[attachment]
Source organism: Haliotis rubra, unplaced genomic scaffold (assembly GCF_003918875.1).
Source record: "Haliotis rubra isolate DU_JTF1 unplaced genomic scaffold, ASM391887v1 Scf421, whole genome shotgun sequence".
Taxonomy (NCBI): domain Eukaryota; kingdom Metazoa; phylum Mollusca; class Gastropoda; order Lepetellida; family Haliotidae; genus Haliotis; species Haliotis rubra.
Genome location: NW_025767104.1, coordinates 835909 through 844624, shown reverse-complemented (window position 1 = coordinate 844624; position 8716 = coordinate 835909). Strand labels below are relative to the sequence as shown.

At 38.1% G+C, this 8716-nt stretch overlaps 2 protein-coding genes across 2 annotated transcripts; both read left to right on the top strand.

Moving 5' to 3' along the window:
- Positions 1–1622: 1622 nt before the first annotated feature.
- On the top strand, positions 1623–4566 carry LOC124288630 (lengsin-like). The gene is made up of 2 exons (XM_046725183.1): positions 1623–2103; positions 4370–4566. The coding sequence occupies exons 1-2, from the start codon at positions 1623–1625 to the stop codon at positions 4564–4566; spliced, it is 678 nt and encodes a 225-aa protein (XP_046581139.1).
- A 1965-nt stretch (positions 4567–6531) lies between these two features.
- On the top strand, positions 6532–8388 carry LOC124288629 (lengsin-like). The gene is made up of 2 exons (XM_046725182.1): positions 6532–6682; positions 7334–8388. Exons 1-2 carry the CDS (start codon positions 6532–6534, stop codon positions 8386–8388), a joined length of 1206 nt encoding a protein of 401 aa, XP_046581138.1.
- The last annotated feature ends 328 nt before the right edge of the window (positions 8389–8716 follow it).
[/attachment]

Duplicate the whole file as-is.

Source organism: Haliotis rubra, unplaced genomic scaffold (assembly GCF_003918875.1).
Source record: "Haliotis rubra isolate DU_JTF1 unplaced genomic scaffold, ASM391887v1 Scf421, whole genome shotgun sequence".
Taxonomy (NCBI): domain Eukaryota; kingdom Metazoa; phylum Mollusca; class Gastropoda; order Lepetellida; family Haliotidae; genus Haliotis; species Haliotis rubra.
Genome location: NW_025767104.1, coordinates 835909 through 844624, shown reverse-complemented (window position 1 = coordinate 844624; position 8716 = coordinate 835909). Strand labels below are relative to the sequence as shown.

At 38.1% G+C, this 8716-nt stretch overlaps 2 protein-coding genes across 2 annotated transcripts; both read left to right on the top strand.

Moving 5' to 3' along the window:
- Positions 1–1622: 1622 nt before the first annotated feature.
- On the top strand, positions 1623–4566 carry LOC124288630 (lengsin-like). The gene is made up of 2 exons (XM_046725183.1): positions 1623–2103; positions 4370–4566. The coding sequence occupies exons 1-2, from the start codon at positions 1623–1625 to the stop codon at positions 4564–4566; spliced, it is 678 nt and encodes a 225-aa protein (XP_046581139.1).
- A 1965-nt stretch (positions 4567–6531) lies between these two features.
- On the top strand, positions 6532–8388 carry LOC124288629 (lengsin-like). The gene is made up of 2 exons (XM_046725182.1): positions 6532–6682; positions 7334–8388. Exons 1-2 carry the CDS (start codon positions 6532–6534, stop codon positions 8386–8388), a joined length of 1206 nt encoding a protein of 401 aa, XP_046581138.1.
- The last annotated feature ends 328 nt before the right edge of the window (positions 8389–8716 follow it).